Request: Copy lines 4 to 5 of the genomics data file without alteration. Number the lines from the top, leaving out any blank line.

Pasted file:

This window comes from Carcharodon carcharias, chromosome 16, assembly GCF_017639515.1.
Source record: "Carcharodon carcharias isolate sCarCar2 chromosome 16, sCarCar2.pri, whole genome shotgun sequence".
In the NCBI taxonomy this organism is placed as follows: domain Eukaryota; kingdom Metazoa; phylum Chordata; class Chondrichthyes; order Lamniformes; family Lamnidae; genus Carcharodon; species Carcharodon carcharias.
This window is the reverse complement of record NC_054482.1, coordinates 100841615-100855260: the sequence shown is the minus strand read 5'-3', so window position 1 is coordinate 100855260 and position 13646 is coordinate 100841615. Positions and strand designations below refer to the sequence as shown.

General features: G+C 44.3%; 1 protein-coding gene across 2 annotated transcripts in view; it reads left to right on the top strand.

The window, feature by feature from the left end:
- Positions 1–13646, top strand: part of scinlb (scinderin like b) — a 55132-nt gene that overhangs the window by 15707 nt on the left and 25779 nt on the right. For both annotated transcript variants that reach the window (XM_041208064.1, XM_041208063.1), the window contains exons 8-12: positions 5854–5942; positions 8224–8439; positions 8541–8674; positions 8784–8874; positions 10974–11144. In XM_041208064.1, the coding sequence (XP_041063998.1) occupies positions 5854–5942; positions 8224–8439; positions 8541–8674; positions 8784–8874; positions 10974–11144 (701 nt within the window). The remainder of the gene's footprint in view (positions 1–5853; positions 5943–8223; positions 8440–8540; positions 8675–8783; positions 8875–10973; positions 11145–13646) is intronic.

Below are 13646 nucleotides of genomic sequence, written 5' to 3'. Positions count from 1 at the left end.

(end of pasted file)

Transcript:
This window is the reverse complement of record NC_054482.1, coordinates 100841615-100855260: the sequence shown is the minus strand read 5'-3', so window position 1 is coordinate 100855260 and position 13646 is coordinate 100841615. Positions and strand designations below refer to the sequence as shown.

General features: G+C 44.3%; 1 protein-coding gene across 2 annotated transcripts in view; it reads left to right on the top strand.